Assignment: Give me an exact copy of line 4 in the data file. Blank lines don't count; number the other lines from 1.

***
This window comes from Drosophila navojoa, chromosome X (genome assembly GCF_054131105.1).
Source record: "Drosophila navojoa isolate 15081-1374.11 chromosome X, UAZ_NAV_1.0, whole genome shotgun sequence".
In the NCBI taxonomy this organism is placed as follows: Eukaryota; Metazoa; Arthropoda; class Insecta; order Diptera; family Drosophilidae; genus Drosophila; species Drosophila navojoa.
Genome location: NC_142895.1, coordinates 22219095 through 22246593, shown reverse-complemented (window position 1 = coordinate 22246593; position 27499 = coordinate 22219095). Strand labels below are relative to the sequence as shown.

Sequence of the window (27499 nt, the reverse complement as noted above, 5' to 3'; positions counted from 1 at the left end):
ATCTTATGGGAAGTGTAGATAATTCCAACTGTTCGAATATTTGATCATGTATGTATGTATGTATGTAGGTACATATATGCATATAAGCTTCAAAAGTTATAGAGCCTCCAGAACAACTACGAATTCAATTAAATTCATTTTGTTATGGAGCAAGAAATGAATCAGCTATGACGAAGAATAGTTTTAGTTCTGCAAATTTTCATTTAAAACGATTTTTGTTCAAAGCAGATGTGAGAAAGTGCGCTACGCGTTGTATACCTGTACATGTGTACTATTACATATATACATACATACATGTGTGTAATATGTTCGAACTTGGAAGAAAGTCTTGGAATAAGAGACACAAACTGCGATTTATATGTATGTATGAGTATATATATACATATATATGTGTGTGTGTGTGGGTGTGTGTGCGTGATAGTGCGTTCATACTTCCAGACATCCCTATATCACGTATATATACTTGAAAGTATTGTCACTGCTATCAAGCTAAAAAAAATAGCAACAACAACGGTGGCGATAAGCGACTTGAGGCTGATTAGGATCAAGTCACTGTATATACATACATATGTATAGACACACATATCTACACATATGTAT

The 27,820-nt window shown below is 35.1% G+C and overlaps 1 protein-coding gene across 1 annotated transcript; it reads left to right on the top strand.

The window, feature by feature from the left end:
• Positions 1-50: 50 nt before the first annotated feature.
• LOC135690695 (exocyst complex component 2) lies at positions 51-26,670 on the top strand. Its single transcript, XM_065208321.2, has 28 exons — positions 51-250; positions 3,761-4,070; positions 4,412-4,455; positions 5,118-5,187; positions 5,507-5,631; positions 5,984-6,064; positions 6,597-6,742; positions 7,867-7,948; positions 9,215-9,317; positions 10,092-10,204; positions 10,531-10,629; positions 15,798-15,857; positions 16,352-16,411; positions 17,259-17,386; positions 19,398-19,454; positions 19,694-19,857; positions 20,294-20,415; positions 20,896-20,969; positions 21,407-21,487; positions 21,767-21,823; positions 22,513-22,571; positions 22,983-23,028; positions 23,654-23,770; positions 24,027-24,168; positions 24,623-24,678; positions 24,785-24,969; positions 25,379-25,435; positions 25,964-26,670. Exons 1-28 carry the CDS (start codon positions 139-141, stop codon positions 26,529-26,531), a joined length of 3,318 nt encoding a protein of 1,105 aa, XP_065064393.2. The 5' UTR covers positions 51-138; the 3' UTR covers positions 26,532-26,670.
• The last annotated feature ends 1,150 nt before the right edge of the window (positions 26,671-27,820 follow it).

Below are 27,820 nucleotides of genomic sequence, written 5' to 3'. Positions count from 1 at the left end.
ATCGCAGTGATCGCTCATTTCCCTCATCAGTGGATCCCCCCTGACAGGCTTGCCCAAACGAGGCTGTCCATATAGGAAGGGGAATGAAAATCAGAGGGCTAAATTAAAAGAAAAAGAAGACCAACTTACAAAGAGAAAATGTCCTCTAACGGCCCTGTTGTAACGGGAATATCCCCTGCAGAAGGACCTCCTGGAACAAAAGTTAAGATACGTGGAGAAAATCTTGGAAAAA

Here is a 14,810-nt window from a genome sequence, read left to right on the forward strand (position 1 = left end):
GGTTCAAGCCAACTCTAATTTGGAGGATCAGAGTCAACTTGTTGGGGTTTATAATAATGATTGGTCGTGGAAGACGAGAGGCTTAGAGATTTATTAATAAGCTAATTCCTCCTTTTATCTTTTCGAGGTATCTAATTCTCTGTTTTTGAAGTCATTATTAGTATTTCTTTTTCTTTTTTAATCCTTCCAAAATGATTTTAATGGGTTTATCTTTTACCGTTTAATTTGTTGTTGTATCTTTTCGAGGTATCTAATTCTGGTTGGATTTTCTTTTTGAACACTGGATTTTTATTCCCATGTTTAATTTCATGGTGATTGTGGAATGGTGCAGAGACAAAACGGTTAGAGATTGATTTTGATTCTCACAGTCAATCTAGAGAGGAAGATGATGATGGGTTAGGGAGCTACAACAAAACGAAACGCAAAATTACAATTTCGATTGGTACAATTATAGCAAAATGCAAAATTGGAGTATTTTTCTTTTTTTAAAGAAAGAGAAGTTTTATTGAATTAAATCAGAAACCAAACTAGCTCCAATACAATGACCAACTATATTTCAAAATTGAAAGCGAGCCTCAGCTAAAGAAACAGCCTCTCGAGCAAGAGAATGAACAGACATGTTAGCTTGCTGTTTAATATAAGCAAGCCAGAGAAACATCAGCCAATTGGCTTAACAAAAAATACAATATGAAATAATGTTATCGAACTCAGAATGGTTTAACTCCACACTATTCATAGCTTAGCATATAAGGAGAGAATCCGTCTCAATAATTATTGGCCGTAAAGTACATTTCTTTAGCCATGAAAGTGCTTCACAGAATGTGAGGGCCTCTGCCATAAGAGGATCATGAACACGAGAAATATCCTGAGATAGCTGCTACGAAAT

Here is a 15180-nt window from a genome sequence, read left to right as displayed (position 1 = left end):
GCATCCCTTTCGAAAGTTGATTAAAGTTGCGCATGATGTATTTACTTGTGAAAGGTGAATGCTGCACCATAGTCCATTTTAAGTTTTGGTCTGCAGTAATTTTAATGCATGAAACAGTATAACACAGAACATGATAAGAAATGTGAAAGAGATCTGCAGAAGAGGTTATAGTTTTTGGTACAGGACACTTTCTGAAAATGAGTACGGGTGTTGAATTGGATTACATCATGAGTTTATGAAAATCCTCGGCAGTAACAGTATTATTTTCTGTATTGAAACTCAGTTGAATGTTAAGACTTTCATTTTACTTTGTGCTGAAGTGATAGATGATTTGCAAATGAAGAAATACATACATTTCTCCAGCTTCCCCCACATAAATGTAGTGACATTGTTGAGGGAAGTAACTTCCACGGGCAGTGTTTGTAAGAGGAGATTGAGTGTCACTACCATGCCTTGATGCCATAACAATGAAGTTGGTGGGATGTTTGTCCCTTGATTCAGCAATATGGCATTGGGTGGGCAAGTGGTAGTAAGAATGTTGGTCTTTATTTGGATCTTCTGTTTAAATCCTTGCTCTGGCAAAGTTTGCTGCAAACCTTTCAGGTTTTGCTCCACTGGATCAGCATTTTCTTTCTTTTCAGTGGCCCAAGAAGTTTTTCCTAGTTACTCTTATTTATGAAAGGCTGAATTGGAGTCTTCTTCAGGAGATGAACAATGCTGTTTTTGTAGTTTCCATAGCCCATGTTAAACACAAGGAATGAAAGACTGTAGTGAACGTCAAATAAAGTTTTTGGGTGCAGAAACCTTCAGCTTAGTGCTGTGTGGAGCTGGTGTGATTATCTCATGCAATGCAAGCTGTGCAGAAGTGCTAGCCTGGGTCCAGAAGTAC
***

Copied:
Genome location: NC_142895.1, coordinates 22219095 through 22246593, shown reverse-complemented (window position 1 = coordinate 22246593; position 27499 = coordinate 22219095). Strand labels below are relative to the sequence as shown.